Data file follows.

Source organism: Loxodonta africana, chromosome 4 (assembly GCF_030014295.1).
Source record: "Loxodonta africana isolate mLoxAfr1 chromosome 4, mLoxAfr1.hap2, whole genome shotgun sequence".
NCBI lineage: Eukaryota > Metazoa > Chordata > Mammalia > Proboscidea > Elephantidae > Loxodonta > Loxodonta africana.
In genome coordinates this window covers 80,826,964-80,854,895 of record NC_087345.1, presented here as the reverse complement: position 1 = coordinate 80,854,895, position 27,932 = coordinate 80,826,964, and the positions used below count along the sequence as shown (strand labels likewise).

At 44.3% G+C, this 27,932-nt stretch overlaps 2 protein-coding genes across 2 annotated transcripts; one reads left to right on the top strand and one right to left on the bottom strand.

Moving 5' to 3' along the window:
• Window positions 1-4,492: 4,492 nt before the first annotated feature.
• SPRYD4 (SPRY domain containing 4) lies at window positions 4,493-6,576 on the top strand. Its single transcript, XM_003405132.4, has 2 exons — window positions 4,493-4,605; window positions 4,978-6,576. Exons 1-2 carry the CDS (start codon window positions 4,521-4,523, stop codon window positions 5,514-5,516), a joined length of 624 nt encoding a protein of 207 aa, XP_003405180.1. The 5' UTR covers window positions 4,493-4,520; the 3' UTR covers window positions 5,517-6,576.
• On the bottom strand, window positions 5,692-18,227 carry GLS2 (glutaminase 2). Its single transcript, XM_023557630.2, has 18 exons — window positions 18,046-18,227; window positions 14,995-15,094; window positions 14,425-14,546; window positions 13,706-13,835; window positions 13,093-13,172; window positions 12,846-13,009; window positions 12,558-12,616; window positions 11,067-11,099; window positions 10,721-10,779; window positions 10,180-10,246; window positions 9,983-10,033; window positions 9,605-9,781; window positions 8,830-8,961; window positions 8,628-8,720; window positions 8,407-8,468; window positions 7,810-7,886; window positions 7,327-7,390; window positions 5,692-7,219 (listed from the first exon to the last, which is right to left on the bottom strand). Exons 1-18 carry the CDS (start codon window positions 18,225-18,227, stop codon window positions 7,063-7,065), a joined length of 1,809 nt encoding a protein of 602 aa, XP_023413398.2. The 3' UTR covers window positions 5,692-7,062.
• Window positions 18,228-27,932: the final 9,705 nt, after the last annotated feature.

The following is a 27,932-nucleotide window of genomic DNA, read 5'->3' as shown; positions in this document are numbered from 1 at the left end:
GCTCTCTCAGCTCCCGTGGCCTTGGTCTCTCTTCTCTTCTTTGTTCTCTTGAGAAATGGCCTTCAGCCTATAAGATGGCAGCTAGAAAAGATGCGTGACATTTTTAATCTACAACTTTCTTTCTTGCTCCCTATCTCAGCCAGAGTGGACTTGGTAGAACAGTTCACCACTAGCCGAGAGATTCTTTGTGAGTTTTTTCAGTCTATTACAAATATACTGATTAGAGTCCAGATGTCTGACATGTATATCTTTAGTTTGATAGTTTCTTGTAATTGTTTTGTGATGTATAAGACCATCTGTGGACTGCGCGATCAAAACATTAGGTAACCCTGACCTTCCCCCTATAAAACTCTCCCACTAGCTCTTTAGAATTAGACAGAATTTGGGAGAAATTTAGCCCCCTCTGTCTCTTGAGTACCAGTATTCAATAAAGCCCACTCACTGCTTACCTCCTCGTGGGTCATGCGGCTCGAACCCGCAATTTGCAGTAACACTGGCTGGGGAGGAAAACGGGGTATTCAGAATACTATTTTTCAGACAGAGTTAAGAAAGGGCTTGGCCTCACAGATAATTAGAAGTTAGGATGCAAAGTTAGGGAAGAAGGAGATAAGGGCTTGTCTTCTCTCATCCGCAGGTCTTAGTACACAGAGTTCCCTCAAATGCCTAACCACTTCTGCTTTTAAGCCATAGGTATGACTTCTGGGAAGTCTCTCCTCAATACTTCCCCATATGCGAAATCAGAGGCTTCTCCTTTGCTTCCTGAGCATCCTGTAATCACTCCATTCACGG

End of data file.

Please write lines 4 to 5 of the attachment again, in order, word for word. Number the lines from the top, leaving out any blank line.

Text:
In genome coordinates this window covers 80,826,964-80,854,895 of record NC_087345.1, presented here as the reverse complement: position 1 = coordinate 80,854,895, position 27,932 = coordinate 80,826,964, and the positions used below count along the sequence as shown (strand labels likewise).

At 44.3% G+C, this 27,932-nt stretch overlaps 2 protein-coding genes across 2 annotated transcripts; one reads left to right on the top strand and one right to left on the bottom strand.